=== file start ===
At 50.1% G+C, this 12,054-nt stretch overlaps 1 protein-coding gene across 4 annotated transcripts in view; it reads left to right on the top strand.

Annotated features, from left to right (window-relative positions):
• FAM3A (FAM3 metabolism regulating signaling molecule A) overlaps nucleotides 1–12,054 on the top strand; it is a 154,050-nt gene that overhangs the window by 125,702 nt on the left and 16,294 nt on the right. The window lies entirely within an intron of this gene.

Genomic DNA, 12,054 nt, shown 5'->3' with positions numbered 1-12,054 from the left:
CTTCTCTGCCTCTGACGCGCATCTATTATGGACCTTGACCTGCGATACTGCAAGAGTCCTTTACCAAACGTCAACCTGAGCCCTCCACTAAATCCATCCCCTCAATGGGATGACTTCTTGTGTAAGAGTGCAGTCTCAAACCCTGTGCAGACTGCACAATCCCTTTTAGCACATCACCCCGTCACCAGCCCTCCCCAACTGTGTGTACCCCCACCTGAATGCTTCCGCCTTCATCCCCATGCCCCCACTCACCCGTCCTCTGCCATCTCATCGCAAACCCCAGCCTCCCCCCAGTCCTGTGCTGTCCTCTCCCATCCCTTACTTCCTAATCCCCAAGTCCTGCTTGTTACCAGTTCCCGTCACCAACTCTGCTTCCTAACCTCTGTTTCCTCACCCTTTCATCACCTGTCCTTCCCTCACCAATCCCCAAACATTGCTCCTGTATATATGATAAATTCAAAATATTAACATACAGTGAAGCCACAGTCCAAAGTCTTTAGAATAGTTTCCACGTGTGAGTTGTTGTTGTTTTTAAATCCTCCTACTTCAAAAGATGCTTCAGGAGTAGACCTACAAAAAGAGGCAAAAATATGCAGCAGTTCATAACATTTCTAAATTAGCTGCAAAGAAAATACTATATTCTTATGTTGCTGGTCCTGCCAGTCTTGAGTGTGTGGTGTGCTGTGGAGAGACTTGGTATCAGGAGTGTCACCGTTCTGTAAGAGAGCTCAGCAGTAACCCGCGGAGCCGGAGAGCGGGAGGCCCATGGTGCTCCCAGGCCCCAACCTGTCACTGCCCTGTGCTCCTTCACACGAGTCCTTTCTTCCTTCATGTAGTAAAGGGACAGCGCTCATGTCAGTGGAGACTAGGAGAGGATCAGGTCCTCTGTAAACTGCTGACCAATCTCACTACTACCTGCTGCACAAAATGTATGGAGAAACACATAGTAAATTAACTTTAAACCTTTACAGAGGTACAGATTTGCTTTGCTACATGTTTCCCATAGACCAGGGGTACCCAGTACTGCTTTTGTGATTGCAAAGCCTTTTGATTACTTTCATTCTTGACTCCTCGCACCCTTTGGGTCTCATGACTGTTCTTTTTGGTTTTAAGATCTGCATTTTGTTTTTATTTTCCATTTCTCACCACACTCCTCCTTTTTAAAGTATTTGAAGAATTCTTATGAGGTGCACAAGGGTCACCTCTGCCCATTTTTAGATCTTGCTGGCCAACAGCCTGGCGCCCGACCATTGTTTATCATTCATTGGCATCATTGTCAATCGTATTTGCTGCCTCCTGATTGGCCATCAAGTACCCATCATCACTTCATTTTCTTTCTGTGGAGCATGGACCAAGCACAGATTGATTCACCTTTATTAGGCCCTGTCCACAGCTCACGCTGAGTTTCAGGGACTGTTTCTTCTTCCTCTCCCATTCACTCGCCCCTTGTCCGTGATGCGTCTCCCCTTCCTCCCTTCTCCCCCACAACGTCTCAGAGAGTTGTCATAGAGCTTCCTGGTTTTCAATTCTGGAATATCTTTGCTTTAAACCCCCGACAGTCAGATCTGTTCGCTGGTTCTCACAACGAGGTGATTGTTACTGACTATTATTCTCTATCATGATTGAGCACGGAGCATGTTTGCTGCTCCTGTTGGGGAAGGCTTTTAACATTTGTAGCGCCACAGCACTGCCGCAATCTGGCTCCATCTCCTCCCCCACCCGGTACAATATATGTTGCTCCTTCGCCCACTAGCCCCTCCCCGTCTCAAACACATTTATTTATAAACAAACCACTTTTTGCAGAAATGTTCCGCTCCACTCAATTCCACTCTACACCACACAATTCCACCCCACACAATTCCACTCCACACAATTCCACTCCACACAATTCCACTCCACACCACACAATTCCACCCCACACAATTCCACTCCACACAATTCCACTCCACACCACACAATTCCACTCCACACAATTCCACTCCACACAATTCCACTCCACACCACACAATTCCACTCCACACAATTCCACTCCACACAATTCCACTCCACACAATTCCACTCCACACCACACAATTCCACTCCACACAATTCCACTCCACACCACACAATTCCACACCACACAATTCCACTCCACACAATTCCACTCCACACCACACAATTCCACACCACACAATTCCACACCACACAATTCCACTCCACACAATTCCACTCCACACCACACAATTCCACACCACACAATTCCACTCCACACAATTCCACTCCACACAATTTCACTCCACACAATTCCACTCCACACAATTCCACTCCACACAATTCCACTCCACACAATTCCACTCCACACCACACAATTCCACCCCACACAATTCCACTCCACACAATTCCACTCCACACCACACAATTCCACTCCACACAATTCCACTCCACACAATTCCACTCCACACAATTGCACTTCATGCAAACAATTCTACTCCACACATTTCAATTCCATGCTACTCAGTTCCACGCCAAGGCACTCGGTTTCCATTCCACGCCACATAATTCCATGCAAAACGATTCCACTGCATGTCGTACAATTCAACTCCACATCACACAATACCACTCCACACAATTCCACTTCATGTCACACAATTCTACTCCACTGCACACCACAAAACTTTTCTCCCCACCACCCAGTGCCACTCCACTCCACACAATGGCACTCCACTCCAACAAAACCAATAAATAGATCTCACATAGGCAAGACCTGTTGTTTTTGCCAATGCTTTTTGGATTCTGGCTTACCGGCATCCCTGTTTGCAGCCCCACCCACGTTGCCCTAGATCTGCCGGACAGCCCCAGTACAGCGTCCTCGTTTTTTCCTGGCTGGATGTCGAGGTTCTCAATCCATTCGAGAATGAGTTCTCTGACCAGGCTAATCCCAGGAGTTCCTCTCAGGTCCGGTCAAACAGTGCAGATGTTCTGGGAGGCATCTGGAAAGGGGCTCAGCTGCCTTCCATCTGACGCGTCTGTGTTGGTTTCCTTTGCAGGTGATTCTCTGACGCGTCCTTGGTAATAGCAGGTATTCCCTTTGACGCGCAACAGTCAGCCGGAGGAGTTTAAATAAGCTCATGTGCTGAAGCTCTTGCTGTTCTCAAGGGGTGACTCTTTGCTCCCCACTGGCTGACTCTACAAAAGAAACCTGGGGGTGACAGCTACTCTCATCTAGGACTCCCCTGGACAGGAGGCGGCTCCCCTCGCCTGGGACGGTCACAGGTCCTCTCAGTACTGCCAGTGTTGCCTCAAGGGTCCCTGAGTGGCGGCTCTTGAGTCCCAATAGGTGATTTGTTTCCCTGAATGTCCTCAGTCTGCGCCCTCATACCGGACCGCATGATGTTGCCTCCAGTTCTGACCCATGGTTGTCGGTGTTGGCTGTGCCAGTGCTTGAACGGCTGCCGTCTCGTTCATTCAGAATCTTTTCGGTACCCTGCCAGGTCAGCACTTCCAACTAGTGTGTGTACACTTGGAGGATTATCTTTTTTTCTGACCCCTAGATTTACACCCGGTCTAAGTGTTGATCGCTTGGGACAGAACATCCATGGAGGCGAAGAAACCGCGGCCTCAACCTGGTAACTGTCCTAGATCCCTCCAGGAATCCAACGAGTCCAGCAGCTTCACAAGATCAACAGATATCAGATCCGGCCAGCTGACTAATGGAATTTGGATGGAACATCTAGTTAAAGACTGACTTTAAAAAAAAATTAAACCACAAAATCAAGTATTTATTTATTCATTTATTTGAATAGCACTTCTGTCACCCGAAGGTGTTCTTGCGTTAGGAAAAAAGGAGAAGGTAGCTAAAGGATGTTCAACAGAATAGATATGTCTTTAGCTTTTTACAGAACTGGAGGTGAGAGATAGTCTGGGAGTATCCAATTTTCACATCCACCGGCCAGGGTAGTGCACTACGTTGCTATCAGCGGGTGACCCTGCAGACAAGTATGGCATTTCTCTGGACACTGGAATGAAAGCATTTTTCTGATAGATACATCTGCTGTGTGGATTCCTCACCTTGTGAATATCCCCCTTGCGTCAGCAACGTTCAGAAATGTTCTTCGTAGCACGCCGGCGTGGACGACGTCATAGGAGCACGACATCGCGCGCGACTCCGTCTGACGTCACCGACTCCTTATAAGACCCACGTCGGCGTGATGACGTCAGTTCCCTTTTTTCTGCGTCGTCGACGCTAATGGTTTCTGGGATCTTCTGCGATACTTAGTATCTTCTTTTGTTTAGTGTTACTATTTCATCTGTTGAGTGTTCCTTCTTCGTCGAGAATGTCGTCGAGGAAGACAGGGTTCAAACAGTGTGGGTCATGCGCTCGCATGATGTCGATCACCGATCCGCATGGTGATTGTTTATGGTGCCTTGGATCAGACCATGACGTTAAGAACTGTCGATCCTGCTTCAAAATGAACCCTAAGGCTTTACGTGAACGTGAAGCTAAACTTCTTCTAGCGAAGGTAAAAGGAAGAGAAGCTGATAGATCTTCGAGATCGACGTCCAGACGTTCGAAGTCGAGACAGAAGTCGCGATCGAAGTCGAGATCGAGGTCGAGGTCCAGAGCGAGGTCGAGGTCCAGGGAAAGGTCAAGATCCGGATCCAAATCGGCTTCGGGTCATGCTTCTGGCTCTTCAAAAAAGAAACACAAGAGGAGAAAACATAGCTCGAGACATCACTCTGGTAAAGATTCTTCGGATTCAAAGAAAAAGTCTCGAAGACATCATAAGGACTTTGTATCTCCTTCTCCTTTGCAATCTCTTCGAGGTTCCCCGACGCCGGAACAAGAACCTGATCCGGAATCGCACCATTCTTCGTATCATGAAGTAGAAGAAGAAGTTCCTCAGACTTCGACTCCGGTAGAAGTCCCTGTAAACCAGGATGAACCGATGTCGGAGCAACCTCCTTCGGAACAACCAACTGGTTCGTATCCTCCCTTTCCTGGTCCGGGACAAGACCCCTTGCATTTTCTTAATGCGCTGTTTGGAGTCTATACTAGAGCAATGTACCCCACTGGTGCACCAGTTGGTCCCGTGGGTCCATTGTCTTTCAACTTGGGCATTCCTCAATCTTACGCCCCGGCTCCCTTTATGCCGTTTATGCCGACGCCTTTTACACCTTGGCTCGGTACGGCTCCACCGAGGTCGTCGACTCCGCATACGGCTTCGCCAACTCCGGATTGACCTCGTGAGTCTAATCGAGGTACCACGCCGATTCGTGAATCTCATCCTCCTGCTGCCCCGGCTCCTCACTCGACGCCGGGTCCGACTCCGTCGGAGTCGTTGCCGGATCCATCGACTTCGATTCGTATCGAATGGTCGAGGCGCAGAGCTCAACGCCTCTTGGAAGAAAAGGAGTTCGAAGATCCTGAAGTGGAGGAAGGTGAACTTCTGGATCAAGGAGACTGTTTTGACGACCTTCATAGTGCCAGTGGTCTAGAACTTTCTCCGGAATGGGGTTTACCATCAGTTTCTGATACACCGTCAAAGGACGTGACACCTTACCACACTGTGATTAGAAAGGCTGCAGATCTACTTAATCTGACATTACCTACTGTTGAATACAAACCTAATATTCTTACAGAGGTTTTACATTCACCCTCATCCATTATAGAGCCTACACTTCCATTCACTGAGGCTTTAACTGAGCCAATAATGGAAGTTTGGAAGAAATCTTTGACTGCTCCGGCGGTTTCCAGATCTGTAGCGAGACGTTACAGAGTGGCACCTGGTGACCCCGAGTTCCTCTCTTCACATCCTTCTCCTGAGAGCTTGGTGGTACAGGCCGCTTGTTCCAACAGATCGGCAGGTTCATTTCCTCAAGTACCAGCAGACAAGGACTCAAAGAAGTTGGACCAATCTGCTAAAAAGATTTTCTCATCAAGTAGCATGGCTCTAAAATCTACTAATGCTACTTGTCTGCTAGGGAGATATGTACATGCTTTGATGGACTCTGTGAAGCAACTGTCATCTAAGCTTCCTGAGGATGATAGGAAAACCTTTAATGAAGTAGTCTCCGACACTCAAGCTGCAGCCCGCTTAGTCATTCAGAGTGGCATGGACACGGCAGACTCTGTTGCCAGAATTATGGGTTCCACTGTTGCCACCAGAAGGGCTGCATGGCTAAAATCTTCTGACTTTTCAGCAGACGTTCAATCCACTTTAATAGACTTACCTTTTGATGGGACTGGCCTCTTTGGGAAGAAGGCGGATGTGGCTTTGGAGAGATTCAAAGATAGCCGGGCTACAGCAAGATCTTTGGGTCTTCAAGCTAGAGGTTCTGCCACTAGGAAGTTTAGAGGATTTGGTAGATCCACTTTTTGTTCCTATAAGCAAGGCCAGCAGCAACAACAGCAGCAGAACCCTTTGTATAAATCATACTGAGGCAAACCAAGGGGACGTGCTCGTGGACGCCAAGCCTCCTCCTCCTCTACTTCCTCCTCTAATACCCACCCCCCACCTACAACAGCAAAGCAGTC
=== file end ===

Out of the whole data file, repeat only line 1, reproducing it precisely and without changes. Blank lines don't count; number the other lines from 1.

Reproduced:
At 50.1% G+C, this 12,054-nt stretch overlaps 1 protein-coding gene across 4 annotated transcripts in view; it reads left to right on the top strand.